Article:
the

challenge

Throughout the world, people want the same things: access to clean air and water, economic opportunities, a safe and healthy place to raise their kids, shelter, lifelong learning, a sense of community, and the ability to have a say in the decisions that affect their lives.

Plagued by a history of colonization, African countries have been recipients of foreign aid since their independence. While some aid has brought positive results, continuous “foreign assistance has, at times, developed a culture of dependency in Africa and fostered paternalism—as opposed to partnership—by the U.S. and elsewhere”, Angelle B. Kwemo.

“The focus of foreign assistance needs to shift from aid to enterprise, from poverty alleviation to wealth creation, from paternalism to partnerships, from handouts to investments, from seeing the poor as consumers or burdens to seeing them as creators and from encouraging dependency to integrating the poor into networks of productivity and exchange.” – Jonathan Lea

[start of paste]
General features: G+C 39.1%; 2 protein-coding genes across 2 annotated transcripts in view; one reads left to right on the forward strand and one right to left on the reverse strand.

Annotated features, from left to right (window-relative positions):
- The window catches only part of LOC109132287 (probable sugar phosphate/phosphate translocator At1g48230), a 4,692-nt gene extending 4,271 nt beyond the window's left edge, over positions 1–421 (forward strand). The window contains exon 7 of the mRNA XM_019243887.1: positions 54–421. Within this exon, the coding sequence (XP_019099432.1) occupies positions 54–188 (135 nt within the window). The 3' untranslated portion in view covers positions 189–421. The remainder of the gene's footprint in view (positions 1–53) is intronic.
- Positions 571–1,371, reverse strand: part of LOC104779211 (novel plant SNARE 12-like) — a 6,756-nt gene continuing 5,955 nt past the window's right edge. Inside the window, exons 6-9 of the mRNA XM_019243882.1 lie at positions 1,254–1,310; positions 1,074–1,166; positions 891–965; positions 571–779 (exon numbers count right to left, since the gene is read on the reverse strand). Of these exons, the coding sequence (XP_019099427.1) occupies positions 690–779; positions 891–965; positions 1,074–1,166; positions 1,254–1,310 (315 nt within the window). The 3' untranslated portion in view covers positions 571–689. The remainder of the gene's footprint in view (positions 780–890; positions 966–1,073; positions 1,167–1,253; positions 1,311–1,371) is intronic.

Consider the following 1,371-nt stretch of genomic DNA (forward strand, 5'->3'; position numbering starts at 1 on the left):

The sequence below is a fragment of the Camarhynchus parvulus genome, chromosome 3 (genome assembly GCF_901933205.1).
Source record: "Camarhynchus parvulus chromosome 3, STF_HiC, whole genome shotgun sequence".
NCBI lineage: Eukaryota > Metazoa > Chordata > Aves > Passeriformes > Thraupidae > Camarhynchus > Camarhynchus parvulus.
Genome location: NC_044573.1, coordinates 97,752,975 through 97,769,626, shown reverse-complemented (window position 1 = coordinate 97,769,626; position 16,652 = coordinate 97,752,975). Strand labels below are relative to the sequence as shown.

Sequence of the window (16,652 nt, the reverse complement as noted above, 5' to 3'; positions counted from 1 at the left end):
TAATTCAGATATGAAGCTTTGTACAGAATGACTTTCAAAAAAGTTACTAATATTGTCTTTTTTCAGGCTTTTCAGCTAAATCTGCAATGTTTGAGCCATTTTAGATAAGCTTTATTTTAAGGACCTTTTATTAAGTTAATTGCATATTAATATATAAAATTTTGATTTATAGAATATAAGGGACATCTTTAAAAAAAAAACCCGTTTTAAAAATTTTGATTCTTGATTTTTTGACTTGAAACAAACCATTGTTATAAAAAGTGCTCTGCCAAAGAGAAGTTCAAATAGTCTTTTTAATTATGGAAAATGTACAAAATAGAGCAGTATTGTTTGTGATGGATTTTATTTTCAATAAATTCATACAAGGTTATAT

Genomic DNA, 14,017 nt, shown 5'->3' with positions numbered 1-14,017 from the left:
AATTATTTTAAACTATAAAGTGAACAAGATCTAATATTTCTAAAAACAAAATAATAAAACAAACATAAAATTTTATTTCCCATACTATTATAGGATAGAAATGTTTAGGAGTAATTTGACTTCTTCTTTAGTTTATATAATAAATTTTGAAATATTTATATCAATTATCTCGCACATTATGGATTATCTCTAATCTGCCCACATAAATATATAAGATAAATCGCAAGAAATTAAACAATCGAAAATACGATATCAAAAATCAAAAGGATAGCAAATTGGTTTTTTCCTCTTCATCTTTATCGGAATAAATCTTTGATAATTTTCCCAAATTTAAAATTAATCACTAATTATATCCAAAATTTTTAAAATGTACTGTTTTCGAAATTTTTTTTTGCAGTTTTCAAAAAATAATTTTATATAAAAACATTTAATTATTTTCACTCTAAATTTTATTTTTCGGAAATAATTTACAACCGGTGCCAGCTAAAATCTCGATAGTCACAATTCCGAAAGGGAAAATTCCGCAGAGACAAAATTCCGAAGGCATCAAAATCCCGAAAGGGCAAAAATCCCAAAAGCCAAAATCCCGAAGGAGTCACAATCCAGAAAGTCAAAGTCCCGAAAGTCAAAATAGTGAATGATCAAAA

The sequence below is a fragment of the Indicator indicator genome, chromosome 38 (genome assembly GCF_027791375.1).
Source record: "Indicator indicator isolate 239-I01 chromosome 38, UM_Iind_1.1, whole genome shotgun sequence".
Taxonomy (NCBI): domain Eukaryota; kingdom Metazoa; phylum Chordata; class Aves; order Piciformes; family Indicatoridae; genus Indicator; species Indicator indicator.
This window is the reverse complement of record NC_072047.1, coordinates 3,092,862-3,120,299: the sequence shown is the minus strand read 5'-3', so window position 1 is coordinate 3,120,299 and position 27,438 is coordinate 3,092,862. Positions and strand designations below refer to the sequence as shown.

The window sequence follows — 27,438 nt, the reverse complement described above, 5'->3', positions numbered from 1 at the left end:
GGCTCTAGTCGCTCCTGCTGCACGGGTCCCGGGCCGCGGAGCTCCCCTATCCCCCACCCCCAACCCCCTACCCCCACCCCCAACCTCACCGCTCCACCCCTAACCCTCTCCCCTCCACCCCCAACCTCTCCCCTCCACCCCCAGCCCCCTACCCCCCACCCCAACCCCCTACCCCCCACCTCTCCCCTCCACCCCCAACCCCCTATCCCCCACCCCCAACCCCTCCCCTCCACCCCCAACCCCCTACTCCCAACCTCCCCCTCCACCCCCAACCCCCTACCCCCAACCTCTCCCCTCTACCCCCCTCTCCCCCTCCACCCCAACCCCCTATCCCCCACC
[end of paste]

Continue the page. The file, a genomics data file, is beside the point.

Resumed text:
“Why Foreign Aid Is Harmful.” Jonathan Lea Network, 6 April 2020.
Throughout the world, people want the same things: access to clean air and water; economic opportunities; a safe and healthy place to raise their kids; shelter; lifelong learning; a sense of community; and the ability to have a say in the decisions that affect their lives.
Plagued by a history of colonization, African countries have been recipients of foreign aid since their independence. While some aid has brought positive results, continuous “foreign assistance has, at times, developed a culture of dependency in Africa and fostered paternalism—as opposed to partnership—by the U.S. and elsewhere”, Angelle B. Kwemo.
It is this realization and understanding of when helping hurts that has shaped Musana into what it is today in rural Uganda. What Ugandans need is restored hope and dignity in their own economic and social capacity that will enable them to not only survive, but to thrive.
Foreign aid fails to stimulate sustainable trade and wealth creation. The focus of foreign assistance needs to shift from aid to enterprise, from poverty alleviation to wealth creation, from paternalism to partnerships, from handouts to investments, from seeing the poor as consumers to seeing them as creators, and from encouraging dependency to integrating the poor into networks of productivity and exchange.
It is this realization and understanding of when helping hurts that has shaped Musana into what it is today in rural Uganda. What Ugandans need is restored hope and dignity in their own economic and social capacity that will enable them to not only survive, but to thrive.